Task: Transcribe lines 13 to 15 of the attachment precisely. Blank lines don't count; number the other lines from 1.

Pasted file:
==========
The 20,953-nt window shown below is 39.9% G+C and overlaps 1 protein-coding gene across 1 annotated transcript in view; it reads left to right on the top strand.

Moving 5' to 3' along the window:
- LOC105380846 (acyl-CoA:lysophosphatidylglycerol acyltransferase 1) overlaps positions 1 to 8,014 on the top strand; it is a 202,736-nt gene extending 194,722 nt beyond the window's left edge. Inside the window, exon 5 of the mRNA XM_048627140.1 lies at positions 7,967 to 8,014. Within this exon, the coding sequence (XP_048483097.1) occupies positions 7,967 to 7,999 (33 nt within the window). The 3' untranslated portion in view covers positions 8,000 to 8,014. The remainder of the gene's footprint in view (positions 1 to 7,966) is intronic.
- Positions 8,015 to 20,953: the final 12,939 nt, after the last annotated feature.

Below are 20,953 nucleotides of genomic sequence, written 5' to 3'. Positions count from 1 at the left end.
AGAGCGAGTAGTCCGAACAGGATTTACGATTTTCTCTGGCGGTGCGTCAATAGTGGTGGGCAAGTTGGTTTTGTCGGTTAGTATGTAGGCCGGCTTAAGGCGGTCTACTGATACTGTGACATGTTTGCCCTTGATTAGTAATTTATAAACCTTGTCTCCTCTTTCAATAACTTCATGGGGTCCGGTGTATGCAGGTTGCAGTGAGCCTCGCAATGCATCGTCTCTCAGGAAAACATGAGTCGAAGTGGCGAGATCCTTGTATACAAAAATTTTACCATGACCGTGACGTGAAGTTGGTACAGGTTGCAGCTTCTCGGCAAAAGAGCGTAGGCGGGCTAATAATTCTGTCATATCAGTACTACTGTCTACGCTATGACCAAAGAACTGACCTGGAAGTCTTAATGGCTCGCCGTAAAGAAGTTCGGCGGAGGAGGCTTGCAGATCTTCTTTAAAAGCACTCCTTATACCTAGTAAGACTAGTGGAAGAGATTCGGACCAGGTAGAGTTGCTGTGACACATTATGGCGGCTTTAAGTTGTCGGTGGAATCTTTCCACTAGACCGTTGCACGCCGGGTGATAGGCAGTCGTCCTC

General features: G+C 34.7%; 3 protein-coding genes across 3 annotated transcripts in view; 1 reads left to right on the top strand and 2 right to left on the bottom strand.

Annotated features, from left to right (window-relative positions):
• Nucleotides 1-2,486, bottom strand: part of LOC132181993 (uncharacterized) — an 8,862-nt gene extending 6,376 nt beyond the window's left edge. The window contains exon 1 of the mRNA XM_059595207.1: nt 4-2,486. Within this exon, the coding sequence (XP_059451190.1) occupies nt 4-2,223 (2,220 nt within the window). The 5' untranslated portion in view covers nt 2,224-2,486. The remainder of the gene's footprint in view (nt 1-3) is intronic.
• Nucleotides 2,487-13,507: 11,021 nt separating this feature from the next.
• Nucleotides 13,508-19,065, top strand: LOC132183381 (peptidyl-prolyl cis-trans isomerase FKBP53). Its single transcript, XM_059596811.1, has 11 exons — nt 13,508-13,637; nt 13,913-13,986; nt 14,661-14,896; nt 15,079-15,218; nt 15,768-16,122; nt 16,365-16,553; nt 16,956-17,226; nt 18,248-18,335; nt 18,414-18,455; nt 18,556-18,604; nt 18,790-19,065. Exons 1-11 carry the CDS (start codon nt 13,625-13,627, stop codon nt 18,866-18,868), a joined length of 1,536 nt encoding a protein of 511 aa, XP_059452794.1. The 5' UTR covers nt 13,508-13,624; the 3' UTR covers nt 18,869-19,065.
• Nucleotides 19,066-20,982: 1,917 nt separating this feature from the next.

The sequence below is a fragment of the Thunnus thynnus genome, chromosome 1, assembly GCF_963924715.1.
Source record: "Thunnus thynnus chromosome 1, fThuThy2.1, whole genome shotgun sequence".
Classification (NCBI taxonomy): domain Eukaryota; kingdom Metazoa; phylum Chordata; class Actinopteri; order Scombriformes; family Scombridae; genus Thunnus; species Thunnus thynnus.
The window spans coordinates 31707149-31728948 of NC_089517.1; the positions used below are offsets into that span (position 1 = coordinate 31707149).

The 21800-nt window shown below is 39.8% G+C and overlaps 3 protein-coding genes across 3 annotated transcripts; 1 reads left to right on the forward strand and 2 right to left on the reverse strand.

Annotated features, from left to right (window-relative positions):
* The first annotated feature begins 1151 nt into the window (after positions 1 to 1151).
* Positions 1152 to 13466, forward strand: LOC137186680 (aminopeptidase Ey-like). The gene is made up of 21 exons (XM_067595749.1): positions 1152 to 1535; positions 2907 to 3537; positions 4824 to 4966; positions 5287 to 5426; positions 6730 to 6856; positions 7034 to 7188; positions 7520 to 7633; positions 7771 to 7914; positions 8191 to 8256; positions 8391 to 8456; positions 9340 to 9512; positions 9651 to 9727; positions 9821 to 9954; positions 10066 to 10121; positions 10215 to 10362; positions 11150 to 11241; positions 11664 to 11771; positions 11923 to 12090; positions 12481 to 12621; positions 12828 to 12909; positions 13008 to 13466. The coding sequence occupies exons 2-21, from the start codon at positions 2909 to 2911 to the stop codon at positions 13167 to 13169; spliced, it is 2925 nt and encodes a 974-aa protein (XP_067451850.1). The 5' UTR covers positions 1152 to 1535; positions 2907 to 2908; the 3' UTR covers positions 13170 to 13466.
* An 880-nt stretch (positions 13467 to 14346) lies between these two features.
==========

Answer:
The sequence below is a fragment of the Thunnus thynnus genome, chromosome 1, assembly GCF_963924715.1.
Source record: "Thunnus thynnus chromosome 1, fThuThy2.1, whole genome shotgun sequence".
Classification (NCBI taxonomy): domain Eukaryota; kingdom Metazoa; phylum Chordata; class Actinopteri; order Scombriformes; family Scombridae; genus Thunnus; species Thunnus thynnus.